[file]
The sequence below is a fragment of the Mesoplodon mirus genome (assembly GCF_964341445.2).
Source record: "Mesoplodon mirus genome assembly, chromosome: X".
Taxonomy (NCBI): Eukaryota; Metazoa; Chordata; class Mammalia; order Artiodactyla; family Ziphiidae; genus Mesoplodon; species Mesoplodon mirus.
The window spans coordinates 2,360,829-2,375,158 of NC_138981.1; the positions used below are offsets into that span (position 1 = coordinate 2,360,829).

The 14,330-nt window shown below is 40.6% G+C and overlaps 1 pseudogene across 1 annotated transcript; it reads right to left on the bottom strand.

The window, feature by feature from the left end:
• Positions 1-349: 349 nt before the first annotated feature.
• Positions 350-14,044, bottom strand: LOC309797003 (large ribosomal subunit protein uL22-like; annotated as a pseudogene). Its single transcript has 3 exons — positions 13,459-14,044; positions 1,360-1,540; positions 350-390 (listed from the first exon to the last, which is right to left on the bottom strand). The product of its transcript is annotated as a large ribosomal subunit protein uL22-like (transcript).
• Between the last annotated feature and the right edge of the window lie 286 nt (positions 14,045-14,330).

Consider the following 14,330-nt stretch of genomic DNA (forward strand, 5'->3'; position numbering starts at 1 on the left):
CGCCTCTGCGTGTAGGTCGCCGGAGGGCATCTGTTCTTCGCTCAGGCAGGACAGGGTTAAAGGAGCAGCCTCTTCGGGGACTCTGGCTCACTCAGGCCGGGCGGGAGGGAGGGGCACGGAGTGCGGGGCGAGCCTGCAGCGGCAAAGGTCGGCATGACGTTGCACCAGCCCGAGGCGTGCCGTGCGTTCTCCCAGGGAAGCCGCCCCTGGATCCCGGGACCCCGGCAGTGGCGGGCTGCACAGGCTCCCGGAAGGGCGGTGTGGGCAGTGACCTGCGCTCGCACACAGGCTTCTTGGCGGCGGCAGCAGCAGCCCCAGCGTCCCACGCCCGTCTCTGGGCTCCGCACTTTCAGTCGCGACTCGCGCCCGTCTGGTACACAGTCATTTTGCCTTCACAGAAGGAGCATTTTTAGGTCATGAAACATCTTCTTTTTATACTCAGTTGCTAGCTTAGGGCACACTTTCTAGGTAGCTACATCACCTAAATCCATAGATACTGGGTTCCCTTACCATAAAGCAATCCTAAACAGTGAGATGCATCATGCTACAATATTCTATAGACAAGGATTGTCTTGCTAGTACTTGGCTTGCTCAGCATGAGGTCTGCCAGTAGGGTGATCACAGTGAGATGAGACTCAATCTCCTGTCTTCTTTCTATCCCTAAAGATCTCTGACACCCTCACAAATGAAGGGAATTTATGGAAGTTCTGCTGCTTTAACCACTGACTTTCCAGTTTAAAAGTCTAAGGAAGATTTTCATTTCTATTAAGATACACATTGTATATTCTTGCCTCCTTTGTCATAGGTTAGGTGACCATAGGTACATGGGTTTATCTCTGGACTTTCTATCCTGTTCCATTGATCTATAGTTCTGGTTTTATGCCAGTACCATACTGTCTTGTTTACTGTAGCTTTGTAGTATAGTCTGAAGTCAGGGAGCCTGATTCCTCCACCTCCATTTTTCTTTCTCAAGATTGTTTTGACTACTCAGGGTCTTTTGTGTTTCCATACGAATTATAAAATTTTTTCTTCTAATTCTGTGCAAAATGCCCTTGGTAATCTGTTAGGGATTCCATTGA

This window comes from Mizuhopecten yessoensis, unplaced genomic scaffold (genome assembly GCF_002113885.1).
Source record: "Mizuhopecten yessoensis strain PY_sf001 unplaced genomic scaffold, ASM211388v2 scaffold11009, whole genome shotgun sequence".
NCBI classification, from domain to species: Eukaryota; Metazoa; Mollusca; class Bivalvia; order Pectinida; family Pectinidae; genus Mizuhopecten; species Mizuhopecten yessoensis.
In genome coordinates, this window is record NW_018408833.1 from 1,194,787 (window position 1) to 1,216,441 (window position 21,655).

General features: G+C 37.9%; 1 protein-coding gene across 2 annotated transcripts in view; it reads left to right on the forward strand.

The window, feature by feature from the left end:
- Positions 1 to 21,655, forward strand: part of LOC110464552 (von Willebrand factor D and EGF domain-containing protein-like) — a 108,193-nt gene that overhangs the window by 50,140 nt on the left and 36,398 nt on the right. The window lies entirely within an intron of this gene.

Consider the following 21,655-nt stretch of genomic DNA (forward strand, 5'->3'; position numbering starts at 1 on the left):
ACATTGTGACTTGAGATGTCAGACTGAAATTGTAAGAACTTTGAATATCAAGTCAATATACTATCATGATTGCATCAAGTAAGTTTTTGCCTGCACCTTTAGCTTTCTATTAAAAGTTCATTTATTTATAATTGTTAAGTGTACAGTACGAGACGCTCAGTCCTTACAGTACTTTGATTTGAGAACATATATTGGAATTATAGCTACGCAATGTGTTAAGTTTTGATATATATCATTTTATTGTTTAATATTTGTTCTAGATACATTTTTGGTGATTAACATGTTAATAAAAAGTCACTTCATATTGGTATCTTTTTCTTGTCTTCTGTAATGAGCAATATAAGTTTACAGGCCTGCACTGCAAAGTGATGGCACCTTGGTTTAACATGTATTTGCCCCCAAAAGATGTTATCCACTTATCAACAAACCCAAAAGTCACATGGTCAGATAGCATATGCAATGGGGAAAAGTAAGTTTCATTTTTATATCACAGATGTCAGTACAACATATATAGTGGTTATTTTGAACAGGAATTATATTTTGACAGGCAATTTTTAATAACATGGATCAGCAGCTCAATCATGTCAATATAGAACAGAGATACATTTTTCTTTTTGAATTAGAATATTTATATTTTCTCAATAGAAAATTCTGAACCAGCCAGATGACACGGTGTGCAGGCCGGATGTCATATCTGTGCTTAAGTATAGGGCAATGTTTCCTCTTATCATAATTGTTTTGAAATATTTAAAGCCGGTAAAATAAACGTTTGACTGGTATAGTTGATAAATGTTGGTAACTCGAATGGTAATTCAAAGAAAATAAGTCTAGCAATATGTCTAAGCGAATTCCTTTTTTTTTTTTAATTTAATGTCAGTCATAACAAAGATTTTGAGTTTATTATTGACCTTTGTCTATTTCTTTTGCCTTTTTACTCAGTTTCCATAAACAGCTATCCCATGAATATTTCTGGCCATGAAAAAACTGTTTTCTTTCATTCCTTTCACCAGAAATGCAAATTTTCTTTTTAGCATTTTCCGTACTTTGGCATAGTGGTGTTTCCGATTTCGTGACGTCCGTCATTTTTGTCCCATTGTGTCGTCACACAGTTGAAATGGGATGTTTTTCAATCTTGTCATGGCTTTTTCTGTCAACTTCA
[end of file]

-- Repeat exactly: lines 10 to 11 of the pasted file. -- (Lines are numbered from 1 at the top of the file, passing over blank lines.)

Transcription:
Consider the following 14,330-nt stretch of genomic DNA (forward strand, 5'->3'; position numbering starts at 1 on the left):
CGCCTCTGCGTGTAGGTCGCCGGAGGGCATCTGTTCTTCGCTCAGGCAGGACAGGGTTAAAGGAGCAGCCTCTTCGGGGACTCTGGCTCACTCAGGCCGGGCGGGAGGGAGGGGCACGGAGTGCGGGGCGAGCCTGCAGCGGCAAAGGTCGGCATGACGTTGCACCAGCCCGAGGCGTGCCGTGCGTTCTCCCAGGGAAGCCGCCCCTGGATCCCGGGACCCCGGCAGTGGCGGGCTGCACAGGCTCCCGGAAGGGCGGTGTGGGCAGTGACCTGCGCTCGCACACAGGCTTCTTGGCGGCGGCAGCAGCAGCCCCAGCGTCCCACGCCCGTCTCTGGGCTCCGCACTTTCAGTCGCGACTCGCGCCCGTCTGGTACACAGTCATTTTGCCTTCACAGAAGGAGCATTTTTAGGTCATGAAACATCTTCTTTTTATACTCAGTTGCTAGCTTAGGGCACACTTTCTAGGTAGCTACATCACCTAAATCCATAGATACTGGGTTCCCTTACCATAAAGCAATCCTAAACAGTGAGATGCATCATGCTACAATATTCTATAGACAAGGATTGTCTTGCTAGTACTTGGCTTGCTCAGCATGAGGTCTGCCAGTAGGGTGATCACAGTGAGATGAGACTCAATCTCCTGTCTTCTTTCTATCCCTAAAGATCTCTGACACCCTCACAAATGAAGGGAATTTATGGAAGTTCTGCTGCTTTAACCACTGACTTTCCAGTTTAAAAGTCTAAGGAAGATTTTCATTTCTATTAAGATACACATTGTATATTCTTGCCTCCTTTGTCATAGGTTAGGTGACCATAGGTACATGGGTTTATCTCTGGACTTTCTATCCTGTTCCATTGATCTATAGTTCTGGTTTTATGCCAGTACCATACTGTCTTGTTTACTGTAGCTTTGTAGTATAGTCTGAAGTCAGGGAGCCTGATTCCTCCACCTCCATTTTTCTTTCTCAAGATTGTTTTGACTACTCAGGGTCTTTTGTGTTTCCATACGAATTATAAAATTTTTTCTTCTAATTCTGTGCAAAATGCCCTTGGTAATCTGTTAGGGATTCCATTGA